Introduction to Spring 2016 explore
By David DeCosse and Theresa Ladrigan-Whelpley
By David DeCosse
Director of Campus Ethics Programs,
Markkula Center for Applied Ethics,
Santa Clara University
By Theresa Ladrigan-Whelpley
Director of Bannan Institutes,
Ignatian Center for Jesuit Education,
Santa Clara University
One year ago Pope Francis released the groundbreaking encyclical Laudato Si’ on the environment and the global challenge of climate change, spurring meaningful dialogue across scientific, technological, religious, political, and business sectors around one of the most pressing issues of our time.
What is at stake for the common good in the time of climate change? Santa Clara University (SCU) hosted a dynamic interdisciplinary conference titled “Our Future on a Shared Planet” in November 2015 engaging leaders in Silicon Valley and beyond in conversation with the environmental teachings of Pope Francis. Our current issue of explore seeks to further dialogue and action around climate and environmental justice by making available the work of this conference.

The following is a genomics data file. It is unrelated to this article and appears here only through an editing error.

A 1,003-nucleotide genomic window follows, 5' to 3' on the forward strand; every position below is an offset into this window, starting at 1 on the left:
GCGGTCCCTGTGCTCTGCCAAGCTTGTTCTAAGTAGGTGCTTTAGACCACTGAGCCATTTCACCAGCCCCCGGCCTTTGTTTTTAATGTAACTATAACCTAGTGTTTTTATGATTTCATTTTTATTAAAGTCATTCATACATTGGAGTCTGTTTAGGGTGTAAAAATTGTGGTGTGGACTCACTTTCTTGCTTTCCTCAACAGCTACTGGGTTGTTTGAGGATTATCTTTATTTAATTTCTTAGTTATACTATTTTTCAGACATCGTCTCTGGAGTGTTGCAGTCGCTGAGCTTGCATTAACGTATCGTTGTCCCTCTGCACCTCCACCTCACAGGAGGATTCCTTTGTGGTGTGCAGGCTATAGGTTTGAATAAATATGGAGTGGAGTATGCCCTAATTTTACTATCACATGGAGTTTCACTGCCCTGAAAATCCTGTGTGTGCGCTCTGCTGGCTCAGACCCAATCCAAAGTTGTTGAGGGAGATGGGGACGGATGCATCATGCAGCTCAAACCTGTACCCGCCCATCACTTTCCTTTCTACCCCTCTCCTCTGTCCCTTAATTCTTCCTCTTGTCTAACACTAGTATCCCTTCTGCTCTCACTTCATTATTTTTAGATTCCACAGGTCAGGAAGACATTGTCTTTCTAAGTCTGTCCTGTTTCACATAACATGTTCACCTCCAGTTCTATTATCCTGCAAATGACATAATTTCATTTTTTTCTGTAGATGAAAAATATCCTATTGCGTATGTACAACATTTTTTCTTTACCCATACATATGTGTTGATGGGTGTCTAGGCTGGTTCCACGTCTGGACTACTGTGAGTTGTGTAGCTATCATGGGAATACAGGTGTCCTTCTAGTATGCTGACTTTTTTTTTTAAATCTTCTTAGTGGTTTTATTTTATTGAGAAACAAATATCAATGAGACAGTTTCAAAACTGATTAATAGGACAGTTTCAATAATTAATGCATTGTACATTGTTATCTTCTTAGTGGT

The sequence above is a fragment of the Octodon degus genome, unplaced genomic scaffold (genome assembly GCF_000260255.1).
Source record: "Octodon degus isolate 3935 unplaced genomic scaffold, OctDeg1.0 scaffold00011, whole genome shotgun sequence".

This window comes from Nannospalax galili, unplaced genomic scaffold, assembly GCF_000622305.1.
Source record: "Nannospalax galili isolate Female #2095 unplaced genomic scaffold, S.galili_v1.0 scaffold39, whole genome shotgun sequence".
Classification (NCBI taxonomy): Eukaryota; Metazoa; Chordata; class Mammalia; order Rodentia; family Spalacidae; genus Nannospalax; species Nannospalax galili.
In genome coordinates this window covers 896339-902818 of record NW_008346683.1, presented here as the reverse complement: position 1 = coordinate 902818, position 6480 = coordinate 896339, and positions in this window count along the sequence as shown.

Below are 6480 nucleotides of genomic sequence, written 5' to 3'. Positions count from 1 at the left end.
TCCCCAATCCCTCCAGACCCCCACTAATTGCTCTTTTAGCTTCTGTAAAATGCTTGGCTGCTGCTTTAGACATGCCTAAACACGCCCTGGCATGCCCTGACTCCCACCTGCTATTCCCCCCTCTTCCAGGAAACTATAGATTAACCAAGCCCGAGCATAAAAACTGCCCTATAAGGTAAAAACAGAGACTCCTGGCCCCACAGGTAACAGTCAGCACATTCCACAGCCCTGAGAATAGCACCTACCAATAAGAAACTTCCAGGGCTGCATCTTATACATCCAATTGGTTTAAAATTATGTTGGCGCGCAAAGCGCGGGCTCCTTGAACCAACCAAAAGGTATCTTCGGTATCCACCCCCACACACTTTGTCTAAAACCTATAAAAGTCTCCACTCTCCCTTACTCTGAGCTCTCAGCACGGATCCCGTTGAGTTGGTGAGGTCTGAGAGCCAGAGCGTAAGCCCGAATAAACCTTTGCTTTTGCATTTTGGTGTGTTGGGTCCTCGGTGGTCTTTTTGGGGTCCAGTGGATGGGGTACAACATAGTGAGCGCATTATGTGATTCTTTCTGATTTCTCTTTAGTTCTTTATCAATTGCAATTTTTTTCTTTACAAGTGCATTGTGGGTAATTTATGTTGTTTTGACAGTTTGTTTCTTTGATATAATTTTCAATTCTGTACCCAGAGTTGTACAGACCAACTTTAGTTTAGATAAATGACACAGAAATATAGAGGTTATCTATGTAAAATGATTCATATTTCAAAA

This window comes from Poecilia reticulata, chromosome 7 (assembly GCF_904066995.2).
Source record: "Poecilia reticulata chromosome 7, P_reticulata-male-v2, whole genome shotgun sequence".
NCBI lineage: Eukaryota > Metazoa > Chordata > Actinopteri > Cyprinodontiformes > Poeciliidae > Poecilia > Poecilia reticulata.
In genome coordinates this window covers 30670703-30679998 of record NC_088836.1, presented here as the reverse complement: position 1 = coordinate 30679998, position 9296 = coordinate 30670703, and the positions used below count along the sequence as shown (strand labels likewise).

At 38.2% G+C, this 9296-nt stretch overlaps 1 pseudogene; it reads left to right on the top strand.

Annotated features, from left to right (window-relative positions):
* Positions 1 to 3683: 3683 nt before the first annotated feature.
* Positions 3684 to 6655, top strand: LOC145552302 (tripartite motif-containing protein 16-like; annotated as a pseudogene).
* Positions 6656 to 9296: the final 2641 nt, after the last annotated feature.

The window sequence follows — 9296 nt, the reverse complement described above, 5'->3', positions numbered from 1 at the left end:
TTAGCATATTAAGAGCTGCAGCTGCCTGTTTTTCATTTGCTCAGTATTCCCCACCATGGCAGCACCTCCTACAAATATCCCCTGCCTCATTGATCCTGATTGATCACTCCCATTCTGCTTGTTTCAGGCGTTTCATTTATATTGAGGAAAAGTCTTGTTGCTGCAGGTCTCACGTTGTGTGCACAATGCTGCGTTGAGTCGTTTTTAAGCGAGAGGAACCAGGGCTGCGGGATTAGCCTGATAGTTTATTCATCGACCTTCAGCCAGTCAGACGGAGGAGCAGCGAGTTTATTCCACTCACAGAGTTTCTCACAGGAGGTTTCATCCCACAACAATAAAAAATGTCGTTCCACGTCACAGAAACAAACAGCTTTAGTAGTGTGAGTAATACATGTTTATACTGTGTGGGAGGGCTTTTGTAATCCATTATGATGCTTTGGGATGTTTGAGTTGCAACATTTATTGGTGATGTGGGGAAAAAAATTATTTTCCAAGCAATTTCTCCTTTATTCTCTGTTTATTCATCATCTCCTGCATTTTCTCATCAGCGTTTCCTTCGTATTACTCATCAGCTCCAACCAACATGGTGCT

Laudato Si’ and Silicon Valley
Cardinal Peter Turkson of Ghana, the president of the Pontifical Council for Justice and Peace, opened the conference with a keynote address that leads off our issue of explore . In it he calls attention to the ways in which the allure of technical knowhow and the promise of profits have become unmoored from ethical foundations. “Here in Silicon Valley,” the cardinal says, “in the midst of so much creative technological thinking, there is far too little critical thinking about technology.” In the face of the unprecedented challenge of climate change the task is clear: harness the ingenuity of Silicon Valley in service to the common good of a carbon-neutral civilization.
In a response to the cardinal’s address, Thane Kreiner, executive director of SCU’s Miller Center for Social Entrepreneurship, points to the need for thousands of clean energy community enterprises to assist the 1.5 billion poor now living “off the grid.” Kirk Hanson, the executive director of the Markkula Center for Applied Ethics at SCU, argues for linking increased access to technology to concerns about the specifically moral nature of the common good.